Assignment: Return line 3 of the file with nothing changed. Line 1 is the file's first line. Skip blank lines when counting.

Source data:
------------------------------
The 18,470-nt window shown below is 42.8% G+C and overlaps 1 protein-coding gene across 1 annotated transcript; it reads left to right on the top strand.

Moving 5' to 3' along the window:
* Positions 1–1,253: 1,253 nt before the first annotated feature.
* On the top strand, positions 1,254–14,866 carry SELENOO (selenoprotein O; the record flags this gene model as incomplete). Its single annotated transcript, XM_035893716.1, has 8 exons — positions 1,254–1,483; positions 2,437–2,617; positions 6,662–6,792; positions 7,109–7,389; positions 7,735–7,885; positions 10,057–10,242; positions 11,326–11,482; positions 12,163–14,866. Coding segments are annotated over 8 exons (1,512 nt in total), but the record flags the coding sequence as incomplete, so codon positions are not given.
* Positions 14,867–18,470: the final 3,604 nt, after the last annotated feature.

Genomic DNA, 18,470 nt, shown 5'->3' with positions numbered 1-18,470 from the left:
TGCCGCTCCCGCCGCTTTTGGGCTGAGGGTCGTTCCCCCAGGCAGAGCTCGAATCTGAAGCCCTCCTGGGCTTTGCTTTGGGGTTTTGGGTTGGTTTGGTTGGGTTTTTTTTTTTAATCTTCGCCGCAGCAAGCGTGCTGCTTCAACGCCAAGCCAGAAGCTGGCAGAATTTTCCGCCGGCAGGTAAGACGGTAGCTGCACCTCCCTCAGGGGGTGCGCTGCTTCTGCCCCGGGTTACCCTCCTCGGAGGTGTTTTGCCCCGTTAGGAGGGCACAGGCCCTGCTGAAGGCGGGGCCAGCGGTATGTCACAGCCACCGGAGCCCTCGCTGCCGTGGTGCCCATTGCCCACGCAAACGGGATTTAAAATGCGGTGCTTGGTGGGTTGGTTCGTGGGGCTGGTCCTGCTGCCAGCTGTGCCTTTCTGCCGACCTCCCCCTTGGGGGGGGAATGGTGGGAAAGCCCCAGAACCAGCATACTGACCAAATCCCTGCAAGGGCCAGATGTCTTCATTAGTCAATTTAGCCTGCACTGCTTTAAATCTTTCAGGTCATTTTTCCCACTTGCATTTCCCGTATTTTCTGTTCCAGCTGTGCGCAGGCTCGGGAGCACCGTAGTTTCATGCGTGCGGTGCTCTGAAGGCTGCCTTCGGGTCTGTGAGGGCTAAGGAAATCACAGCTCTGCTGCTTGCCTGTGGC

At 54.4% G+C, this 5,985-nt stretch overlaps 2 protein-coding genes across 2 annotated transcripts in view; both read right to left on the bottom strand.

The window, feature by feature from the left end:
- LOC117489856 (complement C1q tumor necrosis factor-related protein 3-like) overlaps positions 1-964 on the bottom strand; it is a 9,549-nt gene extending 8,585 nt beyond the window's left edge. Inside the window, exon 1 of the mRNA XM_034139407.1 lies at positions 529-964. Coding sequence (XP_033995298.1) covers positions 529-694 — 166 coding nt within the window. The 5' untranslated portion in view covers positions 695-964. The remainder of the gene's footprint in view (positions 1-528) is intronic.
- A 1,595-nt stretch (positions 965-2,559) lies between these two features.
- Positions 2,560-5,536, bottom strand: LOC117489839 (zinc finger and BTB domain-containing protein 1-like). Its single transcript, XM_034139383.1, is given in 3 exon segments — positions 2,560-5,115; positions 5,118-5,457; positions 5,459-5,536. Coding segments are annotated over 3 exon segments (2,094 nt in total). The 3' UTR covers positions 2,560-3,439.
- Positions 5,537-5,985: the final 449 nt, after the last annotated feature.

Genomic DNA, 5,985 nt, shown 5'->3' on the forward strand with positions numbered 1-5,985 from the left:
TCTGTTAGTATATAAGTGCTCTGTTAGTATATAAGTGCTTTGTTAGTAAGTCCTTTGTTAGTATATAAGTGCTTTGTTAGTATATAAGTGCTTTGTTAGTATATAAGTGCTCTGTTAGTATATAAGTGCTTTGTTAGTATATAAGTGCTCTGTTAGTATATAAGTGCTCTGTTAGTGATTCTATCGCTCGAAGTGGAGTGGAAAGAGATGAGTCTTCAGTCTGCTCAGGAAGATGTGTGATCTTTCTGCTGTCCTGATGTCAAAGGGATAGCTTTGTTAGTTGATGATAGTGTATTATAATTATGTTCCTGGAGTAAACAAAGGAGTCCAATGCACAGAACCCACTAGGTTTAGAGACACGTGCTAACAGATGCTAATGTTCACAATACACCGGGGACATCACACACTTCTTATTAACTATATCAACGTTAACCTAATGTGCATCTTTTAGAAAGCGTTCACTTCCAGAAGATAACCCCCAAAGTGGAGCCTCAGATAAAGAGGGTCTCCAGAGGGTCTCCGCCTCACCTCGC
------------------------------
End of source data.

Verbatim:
* Positions 1–1,253: 1,253 nt before the first annotated feature.